Am. Continental Rd7: American Dream

by Albert Silver
5/22/2015 – In spite of fielding only six players in all, of which four are grandmasters, the US delegation had every reason to be preening after round seven. On the very top boards, Aleksander Lenderman and Alexander Shabalov both won their respective games, taking over a shared piece of the top spot. Alexander Yermolinsky also scored a strong win over Granda Zuñiga. Illustrated report with analysis.

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The tournament

The tournament is an eleven-round competition played at 40 moves in 90 minutes followed by 30 minutes for the rest of the game and a 30-second increment as of move one. The first round is on May 15 with rounds every day until round eleven on May 24, including a double-round on May 17. Play typically starts at 5PM.

Although there are tiebreak scoring systems in place, starting with direct encounter, Buchholz, and more, in the event of a draw at the top, the top four qualifiers will be decided by a rapid tiebreak match or tournament, depending on the number, starting at 15 minutes plus a ten-second increment.

The prizes are US$5000 for first, $3400 for second, $2400 for third with prizes all the way to 20th place. Note that as FIDE events of this caliber, all norms scored count double, thus a player who scores a norm at the end of the competition will be considered to have earned two norms, not one.

Artigas Mausoleum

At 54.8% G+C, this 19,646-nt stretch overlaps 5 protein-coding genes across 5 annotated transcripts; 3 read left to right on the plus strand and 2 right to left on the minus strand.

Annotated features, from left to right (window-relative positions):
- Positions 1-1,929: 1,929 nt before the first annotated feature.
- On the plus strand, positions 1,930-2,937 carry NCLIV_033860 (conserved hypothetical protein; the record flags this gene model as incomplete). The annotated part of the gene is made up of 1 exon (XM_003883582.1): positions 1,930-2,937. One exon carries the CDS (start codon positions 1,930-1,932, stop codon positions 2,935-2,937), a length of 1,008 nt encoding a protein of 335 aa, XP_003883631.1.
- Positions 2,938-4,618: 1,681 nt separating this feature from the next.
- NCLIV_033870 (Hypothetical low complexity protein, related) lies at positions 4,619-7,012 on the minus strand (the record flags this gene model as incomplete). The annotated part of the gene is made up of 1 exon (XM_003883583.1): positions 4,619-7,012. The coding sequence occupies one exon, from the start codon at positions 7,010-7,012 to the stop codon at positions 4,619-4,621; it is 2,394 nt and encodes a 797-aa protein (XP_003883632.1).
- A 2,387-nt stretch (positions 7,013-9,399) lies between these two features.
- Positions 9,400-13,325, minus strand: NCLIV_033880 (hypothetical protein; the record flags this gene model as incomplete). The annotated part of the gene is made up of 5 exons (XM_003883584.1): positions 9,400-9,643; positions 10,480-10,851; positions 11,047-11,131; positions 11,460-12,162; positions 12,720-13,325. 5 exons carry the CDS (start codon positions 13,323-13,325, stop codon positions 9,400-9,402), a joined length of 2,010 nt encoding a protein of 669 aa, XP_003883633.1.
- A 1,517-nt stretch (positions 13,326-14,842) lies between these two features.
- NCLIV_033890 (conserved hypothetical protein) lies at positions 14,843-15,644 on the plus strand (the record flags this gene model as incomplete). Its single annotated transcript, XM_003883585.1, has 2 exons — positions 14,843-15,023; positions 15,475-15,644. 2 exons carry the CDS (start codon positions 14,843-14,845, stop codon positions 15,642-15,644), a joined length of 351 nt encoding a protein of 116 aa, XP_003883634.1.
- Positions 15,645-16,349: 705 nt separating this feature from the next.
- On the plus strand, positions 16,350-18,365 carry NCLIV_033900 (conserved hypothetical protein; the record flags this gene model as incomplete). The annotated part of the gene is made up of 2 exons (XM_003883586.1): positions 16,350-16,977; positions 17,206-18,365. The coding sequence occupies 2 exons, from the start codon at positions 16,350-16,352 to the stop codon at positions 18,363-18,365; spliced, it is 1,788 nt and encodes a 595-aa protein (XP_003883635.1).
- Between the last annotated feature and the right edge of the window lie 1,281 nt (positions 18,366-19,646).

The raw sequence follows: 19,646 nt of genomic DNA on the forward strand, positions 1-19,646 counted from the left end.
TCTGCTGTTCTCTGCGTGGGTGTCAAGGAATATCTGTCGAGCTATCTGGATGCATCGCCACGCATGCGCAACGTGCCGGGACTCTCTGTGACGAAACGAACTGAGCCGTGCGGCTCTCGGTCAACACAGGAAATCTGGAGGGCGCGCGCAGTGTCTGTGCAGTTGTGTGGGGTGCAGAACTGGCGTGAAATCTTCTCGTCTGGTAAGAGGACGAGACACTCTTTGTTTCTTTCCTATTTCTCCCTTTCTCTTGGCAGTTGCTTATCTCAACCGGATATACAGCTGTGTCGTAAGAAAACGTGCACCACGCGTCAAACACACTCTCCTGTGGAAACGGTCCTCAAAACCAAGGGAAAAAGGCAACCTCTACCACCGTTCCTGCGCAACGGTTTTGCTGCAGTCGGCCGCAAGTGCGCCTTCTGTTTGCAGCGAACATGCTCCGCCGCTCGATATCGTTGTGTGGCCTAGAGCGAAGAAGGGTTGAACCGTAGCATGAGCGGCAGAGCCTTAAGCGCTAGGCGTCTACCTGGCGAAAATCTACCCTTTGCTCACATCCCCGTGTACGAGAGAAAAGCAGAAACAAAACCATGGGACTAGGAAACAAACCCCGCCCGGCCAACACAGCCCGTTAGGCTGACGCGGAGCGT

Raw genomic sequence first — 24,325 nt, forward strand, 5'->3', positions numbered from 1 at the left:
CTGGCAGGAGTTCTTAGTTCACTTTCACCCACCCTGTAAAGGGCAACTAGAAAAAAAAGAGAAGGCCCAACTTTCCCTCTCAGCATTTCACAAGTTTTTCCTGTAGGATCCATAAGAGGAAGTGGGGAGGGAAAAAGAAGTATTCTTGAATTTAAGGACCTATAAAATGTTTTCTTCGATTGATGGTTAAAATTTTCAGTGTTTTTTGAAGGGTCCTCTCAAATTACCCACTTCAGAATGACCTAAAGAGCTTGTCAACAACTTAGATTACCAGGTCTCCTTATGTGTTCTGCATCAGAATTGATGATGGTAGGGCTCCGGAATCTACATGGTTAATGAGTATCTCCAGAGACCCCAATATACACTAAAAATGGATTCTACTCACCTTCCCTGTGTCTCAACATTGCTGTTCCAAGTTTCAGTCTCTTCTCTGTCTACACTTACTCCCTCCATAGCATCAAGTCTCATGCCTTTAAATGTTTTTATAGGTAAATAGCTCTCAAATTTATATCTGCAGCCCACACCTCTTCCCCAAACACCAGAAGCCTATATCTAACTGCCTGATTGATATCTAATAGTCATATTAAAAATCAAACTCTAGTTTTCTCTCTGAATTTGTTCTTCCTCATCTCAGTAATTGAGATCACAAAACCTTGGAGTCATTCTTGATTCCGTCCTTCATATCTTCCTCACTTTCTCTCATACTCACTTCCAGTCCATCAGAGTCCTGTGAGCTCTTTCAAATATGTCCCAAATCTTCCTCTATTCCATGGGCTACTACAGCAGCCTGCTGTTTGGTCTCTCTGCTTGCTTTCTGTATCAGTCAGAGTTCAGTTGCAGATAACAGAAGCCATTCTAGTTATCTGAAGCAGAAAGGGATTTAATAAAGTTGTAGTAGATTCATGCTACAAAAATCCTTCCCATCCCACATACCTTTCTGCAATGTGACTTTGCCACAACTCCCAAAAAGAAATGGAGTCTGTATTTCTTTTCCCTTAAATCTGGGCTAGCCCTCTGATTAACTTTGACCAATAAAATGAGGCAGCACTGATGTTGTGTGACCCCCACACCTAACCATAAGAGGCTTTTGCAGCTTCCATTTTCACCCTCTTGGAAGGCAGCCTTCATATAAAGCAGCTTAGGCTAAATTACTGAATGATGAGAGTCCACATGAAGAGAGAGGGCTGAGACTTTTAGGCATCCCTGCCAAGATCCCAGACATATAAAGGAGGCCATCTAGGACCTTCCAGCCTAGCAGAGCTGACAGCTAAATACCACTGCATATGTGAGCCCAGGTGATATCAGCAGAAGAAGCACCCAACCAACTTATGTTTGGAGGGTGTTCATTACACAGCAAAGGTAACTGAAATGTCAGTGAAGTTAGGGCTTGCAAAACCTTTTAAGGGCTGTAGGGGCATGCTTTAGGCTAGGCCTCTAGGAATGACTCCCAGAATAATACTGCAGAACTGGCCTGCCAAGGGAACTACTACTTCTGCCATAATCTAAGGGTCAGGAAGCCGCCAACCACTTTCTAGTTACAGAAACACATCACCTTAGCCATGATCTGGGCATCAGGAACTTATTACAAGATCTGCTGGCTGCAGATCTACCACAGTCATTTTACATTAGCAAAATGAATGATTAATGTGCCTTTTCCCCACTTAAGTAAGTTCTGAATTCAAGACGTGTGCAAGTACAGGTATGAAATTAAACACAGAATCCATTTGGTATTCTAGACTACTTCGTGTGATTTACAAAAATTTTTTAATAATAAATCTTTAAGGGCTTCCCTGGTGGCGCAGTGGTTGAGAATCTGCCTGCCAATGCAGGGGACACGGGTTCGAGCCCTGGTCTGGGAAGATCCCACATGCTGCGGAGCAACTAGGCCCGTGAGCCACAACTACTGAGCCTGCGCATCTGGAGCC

No matter where you go in Montevideo, José Artigas is watching you. You will find him on banknotes, streets, and oh so many monuments.

The most impressive and imposing is the one in the Plaza Independencia,
which occupies a central position. (Click image for high-res version)

José Gervasio Artigas Arnal (June 19, 1764 – September 23, 1850) is a national hero of Uruguay, sometimes called "the father of Uruguayan nationhood". In his lifetime he fought for Montevideo seeking its freedom from the colonial interests of Spain, England and even Brazil. Artigas was a staunch democrat and federalist, opposed to monarchism. His history is long and chaotic, much like the times he lived in, and is a worthy read in Wikipedia for a start.

Beneath the statue is the Artigas Mausoleum. It was built in the 1930s
and Artigas's remains are kept in a container not a little reminiscent of
the opening scene in Raiders of the Lost Ark.

The container with his remains

An educated and eloquent man, Artigas authored many famous passages, some of which
are reproduced above his remains.

The passages above state:

"The question is only between freedom and despotism"

"My authority emanates from you and it ceases before your sovereign presence. You are in the full enjoyment of your rights: behold there the fruit of my desire and efforts and behold also its full reward."

The quotes come from a famous speech he made on April 5th, 1813

The monument is guarded by a traditional guard called "Blandegues de Artigas"

On the walls are highlighted moments from his career in relief (Click image for high-res version)

A look at the mausoleum and its prominent contents

Round seven

IM Rodi reports, "Round seven was a spectacular day for the American delegation. The victories by Aleksander Lenderman and Alexander Shabalov allowed them to take over the lead, while Alexander Yermolinsky (a lot of Alexanders...) over the top-seed Julio Granda Zuñiga secured him a share of the stage."

Lenderman showed great technique as he converted a complicated endgame with rook and minor piece

GM Aleksander Lenderman - GM Jorge Cori (annotated by IM Luis Rodi)